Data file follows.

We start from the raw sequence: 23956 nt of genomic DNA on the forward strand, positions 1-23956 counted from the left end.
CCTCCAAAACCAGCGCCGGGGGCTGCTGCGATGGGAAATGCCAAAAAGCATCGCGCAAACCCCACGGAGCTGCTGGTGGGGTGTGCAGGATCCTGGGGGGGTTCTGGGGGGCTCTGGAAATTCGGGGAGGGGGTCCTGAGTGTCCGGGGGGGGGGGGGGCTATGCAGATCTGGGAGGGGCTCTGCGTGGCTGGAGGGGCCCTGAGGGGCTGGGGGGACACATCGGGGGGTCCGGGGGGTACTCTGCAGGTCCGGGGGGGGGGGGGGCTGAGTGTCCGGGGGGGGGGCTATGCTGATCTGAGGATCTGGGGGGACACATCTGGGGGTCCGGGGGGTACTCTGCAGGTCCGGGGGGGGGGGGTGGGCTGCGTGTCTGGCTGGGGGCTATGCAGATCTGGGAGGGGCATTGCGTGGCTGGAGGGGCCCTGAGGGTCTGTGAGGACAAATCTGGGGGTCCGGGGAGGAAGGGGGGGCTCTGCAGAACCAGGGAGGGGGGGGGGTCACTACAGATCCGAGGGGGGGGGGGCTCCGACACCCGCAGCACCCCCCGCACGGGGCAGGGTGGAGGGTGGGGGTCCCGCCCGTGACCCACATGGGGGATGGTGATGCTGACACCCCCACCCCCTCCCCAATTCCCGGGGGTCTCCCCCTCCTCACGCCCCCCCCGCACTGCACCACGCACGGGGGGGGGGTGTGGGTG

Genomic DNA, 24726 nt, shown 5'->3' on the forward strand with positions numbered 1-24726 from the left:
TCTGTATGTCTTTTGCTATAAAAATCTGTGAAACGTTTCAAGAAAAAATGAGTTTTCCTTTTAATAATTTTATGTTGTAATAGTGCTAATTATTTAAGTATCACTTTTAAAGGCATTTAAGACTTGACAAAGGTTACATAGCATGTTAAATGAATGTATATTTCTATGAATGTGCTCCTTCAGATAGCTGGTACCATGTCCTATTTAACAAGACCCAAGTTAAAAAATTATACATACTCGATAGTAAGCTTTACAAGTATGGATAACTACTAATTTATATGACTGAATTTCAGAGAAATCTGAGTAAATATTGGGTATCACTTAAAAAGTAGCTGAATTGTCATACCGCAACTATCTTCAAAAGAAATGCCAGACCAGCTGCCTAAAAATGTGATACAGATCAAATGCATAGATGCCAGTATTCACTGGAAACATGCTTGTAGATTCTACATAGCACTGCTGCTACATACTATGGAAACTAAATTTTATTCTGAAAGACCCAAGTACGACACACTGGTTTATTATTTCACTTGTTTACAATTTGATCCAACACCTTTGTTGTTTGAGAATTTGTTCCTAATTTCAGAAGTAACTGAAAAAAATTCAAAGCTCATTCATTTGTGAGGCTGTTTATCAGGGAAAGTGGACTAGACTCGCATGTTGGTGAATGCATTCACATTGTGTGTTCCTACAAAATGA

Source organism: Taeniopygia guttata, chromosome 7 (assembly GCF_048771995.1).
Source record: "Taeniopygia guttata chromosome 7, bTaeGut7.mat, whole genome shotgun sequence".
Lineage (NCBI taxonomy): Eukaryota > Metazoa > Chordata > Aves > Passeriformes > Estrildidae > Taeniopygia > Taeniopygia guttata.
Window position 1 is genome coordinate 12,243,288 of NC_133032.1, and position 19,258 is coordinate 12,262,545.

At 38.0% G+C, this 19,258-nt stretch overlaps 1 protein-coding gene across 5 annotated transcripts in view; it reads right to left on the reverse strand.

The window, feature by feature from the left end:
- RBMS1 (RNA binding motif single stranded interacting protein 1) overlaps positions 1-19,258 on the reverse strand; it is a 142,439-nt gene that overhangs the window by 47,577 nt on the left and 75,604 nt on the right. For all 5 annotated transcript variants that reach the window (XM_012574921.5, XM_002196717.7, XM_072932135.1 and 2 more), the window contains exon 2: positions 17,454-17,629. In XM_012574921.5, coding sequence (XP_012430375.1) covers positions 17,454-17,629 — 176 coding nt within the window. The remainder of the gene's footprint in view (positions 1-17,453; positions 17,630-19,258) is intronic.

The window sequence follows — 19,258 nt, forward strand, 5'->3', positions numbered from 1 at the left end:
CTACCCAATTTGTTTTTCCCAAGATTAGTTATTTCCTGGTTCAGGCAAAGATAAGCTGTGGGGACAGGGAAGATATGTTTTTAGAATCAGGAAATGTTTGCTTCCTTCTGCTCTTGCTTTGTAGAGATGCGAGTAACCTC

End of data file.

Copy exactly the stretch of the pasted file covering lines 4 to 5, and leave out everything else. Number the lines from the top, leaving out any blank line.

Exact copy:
TCTGTATGTCTTTTGCTATAAAAATCTGTGAAACGTTTCAAGAAAAAATGAGTTTTCCTTTTAATAATTTTATGTTGTAATAGTGCTAATTATTTAAGTATCACTTTTAAAGGCATTTAAGACTTGACAAAGGTTACATAGCATGTTAAATGAATGTATATTTCTATGAATGTGCTCCTTCAGATAGCTGGTACCATGTCCTATTTAACAAGACCCAAGTTAAAAAATTATACATACTCGATAGTAAGCTTTACAAGTATGGATAACTACTAATTTATATGACTGAATTTCAGAGAAATCTGAGTAAATATTGGGTATCACTTAAAAAGTAGCTGAATTGTCATACCGCAACTATCTTCAAAAGAAATGCCAGACCAGCTGCCTAAAAATGTGATACAGATCAAATGCATAGATGCCAGTATTCACTGGAAACATGCTTGTAGATTCTACATAGCACTGCTGCTACATACTATGGAAACTAAATTTTATTCTGAAAGACCCAAGTACGACACACTGGTTTATTATTTCACTTGTTTACAATTTGATCCAACACCTTTGTTGTTTGAGAATTTGTTCCTAATTTCAGAAGTAACTGAAAAAAATTCAAAGCTCATTCATTTGTGAGGCTGTTTATCAGGGAAAGTGGACTAGACTCGCATGTTGGTGAATGCATTCACATTGTGTGTTCCTACAAAATGA

Source organism: Taeniopygia guttata, chromosome 7 (assembly GCF_048771995.1).